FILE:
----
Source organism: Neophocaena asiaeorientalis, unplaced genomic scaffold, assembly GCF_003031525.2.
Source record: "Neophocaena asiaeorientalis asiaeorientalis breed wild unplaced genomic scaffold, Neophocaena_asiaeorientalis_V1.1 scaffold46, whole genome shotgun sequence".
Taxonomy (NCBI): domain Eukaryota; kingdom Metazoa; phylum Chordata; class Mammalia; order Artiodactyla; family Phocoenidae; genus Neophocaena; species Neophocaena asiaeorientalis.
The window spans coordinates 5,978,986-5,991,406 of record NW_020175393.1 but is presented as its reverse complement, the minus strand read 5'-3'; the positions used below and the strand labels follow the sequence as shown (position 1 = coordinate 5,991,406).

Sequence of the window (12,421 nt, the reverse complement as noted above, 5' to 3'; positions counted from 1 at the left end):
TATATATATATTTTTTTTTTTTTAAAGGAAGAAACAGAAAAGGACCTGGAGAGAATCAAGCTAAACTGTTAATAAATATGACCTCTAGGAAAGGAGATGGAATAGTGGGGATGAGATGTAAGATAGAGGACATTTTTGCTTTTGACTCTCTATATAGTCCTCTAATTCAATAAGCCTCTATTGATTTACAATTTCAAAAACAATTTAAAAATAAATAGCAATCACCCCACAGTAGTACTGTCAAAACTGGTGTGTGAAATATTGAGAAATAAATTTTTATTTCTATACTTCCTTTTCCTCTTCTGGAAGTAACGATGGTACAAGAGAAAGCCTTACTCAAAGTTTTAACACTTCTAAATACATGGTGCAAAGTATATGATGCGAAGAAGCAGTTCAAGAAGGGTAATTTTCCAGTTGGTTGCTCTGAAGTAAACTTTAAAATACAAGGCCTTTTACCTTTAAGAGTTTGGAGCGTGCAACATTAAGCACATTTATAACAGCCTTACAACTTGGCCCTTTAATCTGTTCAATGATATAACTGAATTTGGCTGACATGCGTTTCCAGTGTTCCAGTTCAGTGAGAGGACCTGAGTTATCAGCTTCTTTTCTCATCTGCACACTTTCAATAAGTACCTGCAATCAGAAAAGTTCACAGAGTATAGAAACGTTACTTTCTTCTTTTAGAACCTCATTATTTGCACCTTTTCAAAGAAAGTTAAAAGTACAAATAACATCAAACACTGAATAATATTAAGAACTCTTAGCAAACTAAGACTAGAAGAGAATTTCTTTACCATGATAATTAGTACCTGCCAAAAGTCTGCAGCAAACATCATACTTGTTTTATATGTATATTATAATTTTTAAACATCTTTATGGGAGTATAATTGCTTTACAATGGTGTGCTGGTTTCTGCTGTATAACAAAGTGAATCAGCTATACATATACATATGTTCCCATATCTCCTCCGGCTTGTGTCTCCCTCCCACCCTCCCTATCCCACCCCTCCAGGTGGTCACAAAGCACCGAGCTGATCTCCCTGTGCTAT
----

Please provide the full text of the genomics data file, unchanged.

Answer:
Source organism: Neophocaena asiaeorientalis, unplaced genomic scaffold, assembly GCF_003031525.2.
Source record: "Neophocaena asiaeorientalis asiaeorientalis breed wild unplaced genomic scaffold, Neophocaena_asiaeorientalis_V1.1 scaffold46, whole genome shotgun sequence".
Taxonomy (NCBI): domain Eukaryota; kingdom Metazoa; phylum Chordata; class Mammalia; order Artiodactyla; family Phocoenidae; genus Neophocaena; species Neophocaena asiaeorientalis.
The window spans coordinates 5,978,986-5,991,406 of record NW_020175393.1 but is presented as its reverse complement, the minus strand read 5'-3'; the positions used below and the strand labels follow the sequence as shown (position 1 = coordinate 5,991,406).

Sequence of the window (12,421 nt, the reverse complement as noted above, 5' to 3'; positions counted from 1 at the left end):
TATATATATATTTTTTTTTTTTTAAAGGAAGAAACAGAAAAGGACCTGGAGAGAATCAAGCTAAACTGTTAATAAATATGACCTCTAGGAAAGGAGATGGAATAGTGGGGATGAGATGTAAGATAGAGGACATTTTTGCTTTTGACTCTCTATATAGTCCTCTAATTCAATAAGCCTCTATTGATTTACAATTTCAAAAACAATTTAAAAATAAATAGCAATCACCCCACAGTAGTACTGTCAAAACTGGTGTGTGAAATATTGAGAAATAAATTTTTATTTCTATACTTCCTTTTCCTCTTCTGGAAGTAACGATGGTACAAGAGAAAGCCTTACTCAAAGTTTTAACACTTCTAAATACATGGTGCAAAGTATATGATGCGAAGAAGCAGTTCAAGAAGGGTAATTTTCCAGTTGGTTGCTCTGAAGTAAACTTTAAAATACAAGGCCTTTTACCTTTAAGAGTTTGGAGCGTGCAACATTAAGCACATTTATAACAGCCTTACAACTTGGCCCTTTAATCTGTTCAATGATATAACTGAATTTGGCTGACATGCGTTTCCAGTGTTCCAGTTCAGTGAGAGGACCTGAGTTATCAGCTTCTTTTCTCATCTGCACACTTTCAATAAGTACCTGCAATCAGAAAAGTTCACAGAGTATAGAAACGTTACTTTCTTCTTTTAGAACCTCATTATTTGCACCTTTTCAAAGAAAGTTAAAAGTACAAATAACATCAAACACTGAATAATATTAAGAACTCTTAGCAAACTAAGACTAGAAGAGAATTTCTTTACCATGATAATTAGTACCTGCCAAAAGTCTGCAGCAAACATCATACTTGTTTTATATGTATATTATAATTTTTAAACATCTTTATGGGAGTATAATTGCTTTACAATGGTGTGCTGGTTTCTGCTGTATAACAAAGTGAATCAGCTATACATATACATATGTTCCCATATCTCCTCCGGCTTGTGTCTCCCTCCCACCCTCCCTATCCCACCCCTCCAGGTGGTCACAAAGCACCGAGCTGATCTCCCTGTGCTAT